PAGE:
Greece: could election of far left herald wider change in Europe?
“There are two camps in Europe,” George Stathakis tells me, in his cramped parliamentary office: “The one that wants to go on with austerity, and the one that says: use quantitative easing and fiscal expansion to boost growth. Syriza is part of that second camp.”
Mr Stathakis, an MP for the far left Syriza party and professor of economics in Crete, is currently shadow development minister. But within six weeks, if the polls are right, he could be running the Greek treasury.
Tonight the parliament failed in the first of three attempts to elect a president. The government got 160 votes but needs 180 in the final vote on 29 December. If it fails there will be a general election, which the polls say Syriza will win. For a party that had just 4 per cent five years ago that is a big leap.
You can feel how big even in the parliamentary outbuilding Mr Stathakis’ office is based in. “We keep running into dress code issues,” one staffer tells me. “The whole place is now full of people who were once activists or intellectuals. We keep forgetting we can’t wear shorts in summer.”
But Greece – and the rest of Europe – may have to get used to a government in which the far left party holds key positions. It is currently polling 24 per cent – 3 per cent ahead of the main conservative party, New Democracy, and under Greek election rules would get an additional 50 MPs to form a stable majority if it came first in the polls.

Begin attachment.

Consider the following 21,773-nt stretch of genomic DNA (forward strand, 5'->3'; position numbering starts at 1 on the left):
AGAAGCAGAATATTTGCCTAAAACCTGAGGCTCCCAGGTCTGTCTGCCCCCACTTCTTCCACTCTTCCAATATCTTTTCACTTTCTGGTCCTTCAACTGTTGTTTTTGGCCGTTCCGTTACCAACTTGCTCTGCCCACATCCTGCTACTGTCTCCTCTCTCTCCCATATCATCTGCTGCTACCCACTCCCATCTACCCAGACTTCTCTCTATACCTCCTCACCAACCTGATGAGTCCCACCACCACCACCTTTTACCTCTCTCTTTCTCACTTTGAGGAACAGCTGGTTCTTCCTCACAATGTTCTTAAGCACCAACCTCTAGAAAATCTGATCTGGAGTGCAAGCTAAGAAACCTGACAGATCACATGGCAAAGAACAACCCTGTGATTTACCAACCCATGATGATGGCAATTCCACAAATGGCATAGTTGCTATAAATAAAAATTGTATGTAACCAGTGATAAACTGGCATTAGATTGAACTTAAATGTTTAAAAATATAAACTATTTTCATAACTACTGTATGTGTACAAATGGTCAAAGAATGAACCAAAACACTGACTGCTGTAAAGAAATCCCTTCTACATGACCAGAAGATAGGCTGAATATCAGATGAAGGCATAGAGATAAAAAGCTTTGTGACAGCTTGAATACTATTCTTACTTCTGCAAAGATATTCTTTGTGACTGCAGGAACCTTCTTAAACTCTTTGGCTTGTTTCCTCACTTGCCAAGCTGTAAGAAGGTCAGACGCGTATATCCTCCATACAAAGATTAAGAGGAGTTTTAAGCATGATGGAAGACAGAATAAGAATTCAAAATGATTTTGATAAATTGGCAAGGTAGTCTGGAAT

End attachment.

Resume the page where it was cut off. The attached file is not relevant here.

Syriza’s progamme is clear. It will ask the EU to write off half the country’s debts and the ECB to be lender of last resort for the next 60 years for Greece. “Debt servicing costs would fall from 5 per cent of GDP to 2 per cent,” says Mr Stathakis. It will try to position itself alongside the new Spanish party, Podemos, and the German Left Party, as part of a wider anti-austerity movement in the eurozone.
What if the Europeans refuse? I ask him. Overnight a report in the German newspaper Die Welt quotes a German government source saying there is a plan to cut Greece off not just from ECB lending but from all EU funding, should Syriza wins. I put that to him and he smiles.
“The EU is run by statutes and regulations. I don’t think the ECB would cease funding Greek banks for reasons of political favouritism.”
The Syriza plan sounds incoherent to some in the bond markets, and the government here is playing heavily on the fears of Greeks that, if it looks like Syriza will win, there could be a flight of capital and a run on the banks.
I put it to Anna-Michelle Asimakopoulu, spokesperson for New Democracy, that playing the fear game is not a good idea. The fear is real,” she says. “It’s not a government conspiracy to make the Financial Times, the New York Times, financial analysts and bankers worried about Syriza. When Syriza briefed the markets, in London, there was fear.”
Does she see the Die Welt report as credible? “It’s credible that people will want to protect themselves,” she says